It is also common, once the jacketed signal conductors are bundled and jacketed to place a fluid blocking material between the jacketed signal conductors and the cable array jacket. Traditional fluid blocking materials include depolymerized rubber, silicon, and urethane fluid. In the event the cable array jacket is opened to the environment, such as by tearing, puncturing etc., these fluid blocking materials provide additional protection from fluid intrusion and migration.
However, the inventor has discovered, notwithstanding the above described measures, fluid intrusion, particularly water intrusion via an opening in the cable array jacket can result in impaired cable array performance. Water intrusion and migration may not only degrade the performance of receivers adjacent the jacket opening but may, if the conductors within the jacketed cable array are also exposed to the environment, render the entire array or sub-array inoperative. In such circumstances, the inventor has discovered that water migration occurs not only between the cable array jacket and the signal conductors jacket but also between the signal conduit jacket and the signal conductors. Thus, there exist a need for preventing fluid intrusion and migration between the signal conductors jacket and the signal conduit.
Accordingly, it is the general purpose and object of the present invention to provide a method of blocking fluid intrusion and migration between a conductors jacket and the conduit. Generally this invention provides a method of blocking fluid migration within a jacketed conductors, such as a jacketed signal conduit, by filling the jacketed conductors with a blocking material such that the blocking material occupies space within the jacketed conductors not occupied by the conduit. When the jacketed conductors consists of a jacket overlying a single strand conductors, the blocking material occupies the space between the jacket and the conductors. When the jacketed conductor consists of jacket overlying a multi-strand conductors, the blocking material occupies the space between individual conductors strands as well as the space between the jacket and the multi-strand conductor. The preferred method of placing the blocking material between the conductor jacket and the conductors, is by urging, such as by injecting, the blocking material into the jacketed conductor.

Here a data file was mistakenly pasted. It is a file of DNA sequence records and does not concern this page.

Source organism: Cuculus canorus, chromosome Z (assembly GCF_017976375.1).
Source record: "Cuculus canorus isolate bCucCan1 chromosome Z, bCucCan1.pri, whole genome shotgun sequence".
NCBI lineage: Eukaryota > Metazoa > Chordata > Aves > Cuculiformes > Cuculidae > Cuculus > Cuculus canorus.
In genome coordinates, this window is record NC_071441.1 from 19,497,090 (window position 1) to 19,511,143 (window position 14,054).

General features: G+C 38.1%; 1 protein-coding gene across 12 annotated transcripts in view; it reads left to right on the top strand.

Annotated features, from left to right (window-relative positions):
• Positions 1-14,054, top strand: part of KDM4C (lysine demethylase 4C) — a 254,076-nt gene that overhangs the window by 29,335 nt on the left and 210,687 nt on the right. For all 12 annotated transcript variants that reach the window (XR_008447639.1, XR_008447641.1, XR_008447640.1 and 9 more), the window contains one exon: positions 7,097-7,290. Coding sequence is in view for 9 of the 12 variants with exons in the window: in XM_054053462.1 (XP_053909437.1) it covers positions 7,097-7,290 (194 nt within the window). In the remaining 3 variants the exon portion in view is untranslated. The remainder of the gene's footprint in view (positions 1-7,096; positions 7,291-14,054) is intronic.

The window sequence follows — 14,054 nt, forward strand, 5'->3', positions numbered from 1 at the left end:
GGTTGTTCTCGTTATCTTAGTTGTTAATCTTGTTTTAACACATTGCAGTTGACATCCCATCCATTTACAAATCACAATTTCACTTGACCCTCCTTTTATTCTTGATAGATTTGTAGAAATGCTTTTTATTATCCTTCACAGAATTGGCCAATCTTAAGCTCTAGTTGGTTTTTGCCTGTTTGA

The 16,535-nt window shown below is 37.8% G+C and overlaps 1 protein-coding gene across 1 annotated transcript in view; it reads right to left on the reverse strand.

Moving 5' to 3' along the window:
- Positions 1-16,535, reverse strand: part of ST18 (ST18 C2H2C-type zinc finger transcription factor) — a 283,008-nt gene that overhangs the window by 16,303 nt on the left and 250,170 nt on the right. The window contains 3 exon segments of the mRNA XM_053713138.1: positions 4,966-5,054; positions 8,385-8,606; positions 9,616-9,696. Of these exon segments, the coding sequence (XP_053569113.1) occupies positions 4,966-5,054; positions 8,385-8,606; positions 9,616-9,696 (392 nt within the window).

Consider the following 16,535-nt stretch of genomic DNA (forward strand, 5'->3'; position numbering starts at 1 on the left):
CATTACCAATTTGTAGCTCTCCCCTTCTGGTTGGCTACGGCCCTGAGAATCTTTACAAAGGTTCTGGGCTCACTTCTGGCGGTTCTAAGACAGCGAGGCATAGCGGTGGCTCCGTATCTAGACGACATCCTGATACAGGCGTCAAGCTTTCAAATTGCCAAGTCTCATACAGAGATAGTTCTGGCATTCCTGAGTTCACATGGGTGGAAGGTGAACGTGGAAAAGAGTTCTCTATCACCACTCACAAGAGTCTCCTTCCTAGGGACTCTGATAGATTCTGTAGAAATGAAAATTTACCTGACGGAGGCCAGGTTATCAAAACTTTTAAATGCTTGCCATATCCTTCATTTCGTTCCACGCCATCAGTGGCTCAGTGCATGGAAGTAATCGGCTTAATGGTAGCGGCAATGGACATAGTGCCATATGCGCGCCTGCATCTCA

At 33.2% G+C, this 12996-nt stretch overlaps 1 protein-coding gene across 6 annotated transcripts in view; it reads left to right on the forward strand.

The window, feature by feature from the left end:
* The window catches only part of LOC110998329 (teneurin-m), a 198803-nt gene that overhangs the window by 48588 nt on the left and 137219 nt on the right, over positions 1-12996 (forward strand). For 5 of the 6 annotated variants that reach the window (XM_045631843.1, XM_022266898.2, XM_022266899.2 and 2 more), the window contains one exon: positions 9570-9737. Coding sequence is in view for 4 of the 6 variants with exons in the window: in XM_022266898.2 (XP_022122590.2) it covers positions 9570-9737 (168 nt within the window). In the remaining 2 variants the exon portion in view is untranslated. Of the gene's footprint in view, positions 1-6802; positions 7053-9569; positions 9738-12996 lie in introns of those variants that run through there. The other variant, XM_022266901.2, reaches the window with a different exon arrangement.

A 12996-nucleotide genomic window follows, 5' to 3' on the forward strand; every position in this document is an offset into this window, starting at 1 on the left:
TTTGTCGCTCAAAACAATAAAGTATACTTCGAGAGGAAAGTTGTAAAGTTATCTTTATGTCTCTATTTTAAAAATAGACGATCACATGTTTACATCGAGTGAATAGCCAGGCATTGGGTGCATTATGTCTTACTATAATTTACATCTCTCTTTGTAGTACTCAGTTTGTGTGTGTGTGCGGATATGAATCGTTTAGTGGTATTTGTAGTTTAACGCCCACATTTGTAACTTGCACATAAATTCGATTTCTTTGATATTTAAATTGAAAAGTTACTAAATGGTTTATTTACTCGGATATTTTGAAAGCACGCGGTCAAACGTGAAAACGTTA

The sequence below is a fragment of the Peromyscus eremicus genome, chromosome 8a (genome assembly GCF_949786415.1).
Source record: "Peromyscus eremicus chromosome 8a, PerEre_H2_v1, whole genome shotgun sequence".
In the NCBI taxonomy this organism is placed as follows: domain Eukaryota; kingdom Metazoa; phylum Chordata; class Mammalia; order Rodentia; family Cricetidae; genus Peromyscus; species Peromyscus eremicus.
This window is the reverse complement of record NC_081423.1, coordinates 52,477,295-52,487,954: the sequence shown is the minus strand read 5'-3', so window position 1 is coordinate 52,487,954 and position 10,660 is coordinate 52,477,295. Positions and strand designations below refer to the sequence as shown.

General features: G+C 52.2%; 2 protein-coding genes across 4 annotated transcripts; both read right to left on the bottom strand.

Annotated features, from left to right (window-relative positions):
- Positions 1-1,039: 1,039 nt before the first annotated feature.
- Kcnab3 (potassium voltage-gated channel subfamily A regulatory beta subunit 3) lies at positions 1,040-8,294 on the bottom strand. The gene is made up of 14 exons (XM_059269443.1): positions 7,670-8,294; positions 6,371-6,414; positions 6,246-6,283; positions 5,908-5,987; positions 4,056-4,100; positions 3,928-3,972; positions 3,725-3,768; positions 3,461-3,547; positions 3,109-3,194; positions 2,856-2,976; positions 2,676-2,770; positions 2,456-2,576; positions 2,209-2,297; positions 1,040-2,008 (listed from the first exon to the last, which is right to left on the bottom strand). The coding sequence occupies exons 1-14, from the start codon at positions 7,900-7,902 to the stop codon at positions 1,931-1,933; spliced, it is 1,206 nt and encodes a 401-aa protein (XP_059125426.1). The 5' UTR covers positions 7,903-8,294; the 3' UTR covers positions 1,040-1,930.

FIG. 1 is a horizontal cross section of a prior art jacketed signal conductor cable illustrating the placement of a first blocking material between a cable jacket and individual signal conductor jackets.
FIG. 2 is a horizontal cross section of a jacketed signal conductor cable illustrating the placement of a first blocking material between the cable jacket and individual signal conductor jackets and a second blocking material between the signal conductor jacket and the signal conductor.
FIG. 3 is a schematic illustration of an apparatus for urging the second blocking material between the signal conductor jacket and the signal conductor.
A typical cross sectional view of a jacketed signal conductor cable 10 is shown in FIG. 1. The jacketed signal conductor cable 10 includes a cable jacket 12 capturing a plurality of jacketed signal conductors 14. Each jacketed signal conductor 14 includes a signal conductor jacket 16 and a plurality of signal conductors strands or members 18. The cable jacket 12 is generally made from an elastomer such as polyurethane or neoprene. The signal conductor jacket 16 is generally made of ethylene polypropylene copolymer and polyethylene. The signal conductor strands 18 may be constructed of material suitable for conducting a signal, such as metal (copper, aluminum, cad bronze and copper covered steel), fiber optic materials, etc.